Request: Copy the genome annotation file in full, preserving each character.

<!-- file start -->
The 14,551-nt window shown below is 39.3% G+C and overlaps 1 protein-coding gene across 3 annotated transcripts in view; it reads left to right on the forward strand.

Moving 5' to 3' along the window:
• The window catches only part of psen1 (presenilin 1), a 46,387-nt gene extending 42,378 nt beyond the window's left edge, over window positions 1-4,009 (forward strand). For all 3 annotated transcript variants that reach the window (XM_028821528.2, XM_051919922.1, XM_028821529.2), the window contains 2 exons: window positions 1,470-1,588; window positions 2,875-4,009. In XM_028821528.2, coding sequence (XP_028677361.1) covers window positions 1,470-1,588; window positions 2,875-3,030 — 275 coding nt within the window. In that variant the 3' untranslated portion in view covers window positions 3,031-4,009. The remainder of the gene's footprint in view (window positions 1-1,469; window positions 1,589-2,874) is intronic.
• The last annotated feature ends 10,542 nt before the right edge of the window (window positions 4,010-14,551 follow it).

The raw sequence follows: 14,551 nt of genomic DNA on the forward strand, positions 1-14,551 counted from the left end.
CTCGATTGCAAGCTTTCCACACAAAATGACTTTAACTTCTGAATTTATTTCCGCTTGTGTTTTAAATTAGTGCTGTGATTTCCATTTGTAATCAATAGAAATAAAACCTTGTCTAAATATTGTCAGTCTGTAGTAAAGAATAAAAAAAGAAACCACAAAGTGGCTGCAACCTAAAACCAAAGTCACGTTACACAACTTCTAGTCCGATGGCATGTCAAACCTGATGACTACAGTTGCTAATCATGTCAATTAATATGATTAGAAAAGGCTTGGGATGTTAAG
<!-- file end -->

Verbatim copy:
The 14,551-nt window shown below is 39.3% G+C and overlaps 1 protein-coding gene across 3 annotated transcripts in view; it reads left to right on the forward strand.

Moving 5' to 3' along the window:
• The window catches only part of psen1 (presenilin 1), a 46,387-nt gene extending 42,378 nt beyond the window's left edge, over window positions 1-4,009 (forward strand). For all 3 annotated transcript variants that reach the window (XM_028821528.2, XM_051919922.1, XM_028821529.2), the window contains 2 exons: window positions 1,470-1,588; window positions 2,875-4,009. In XM_028821528.2, coding sequence (XP_028677361.1) covers window positions 1,470-1,588; window positions 2,875-3,030 — 275 coding nt within the window. In that variant the 3' untranslated portion in view covers window positions 3,031-4,009. The remainder of the gene's footprint in view (window positions 1-1,469; window positions 1,589-2,874) is intronic.
• The last annotated feature ends 10,542 nt before the right edge of the window (window positions 4,010-14,551 follow it).

The raw sequence follows: 14,551 nt of genomic DNA on the forward strand, positions 1-14,551 counted from the left end.
CTCGATTGCAAGCTTTCCACACAAAATGACTTTAACTTCTGAATTTATTTCCGCTTGTGTTTTAAATTAGTGCTGTGATTTCCATTTGTAATCAATAGAAATAAAACCTTGTCTAAATATTGTCAGTCTGTAGTAAAGAATAAAAAAAGAAACCACAAAGTGGCTGCAACCTAAAACCAAAGTCACGTTACACAACTTCTAGTCCGATGGCATGTCAAACCTGATGACTACAGTTGCTAATCATGTCAATTAATATGATTAGAAAAGGCTTGGGATGTTAAG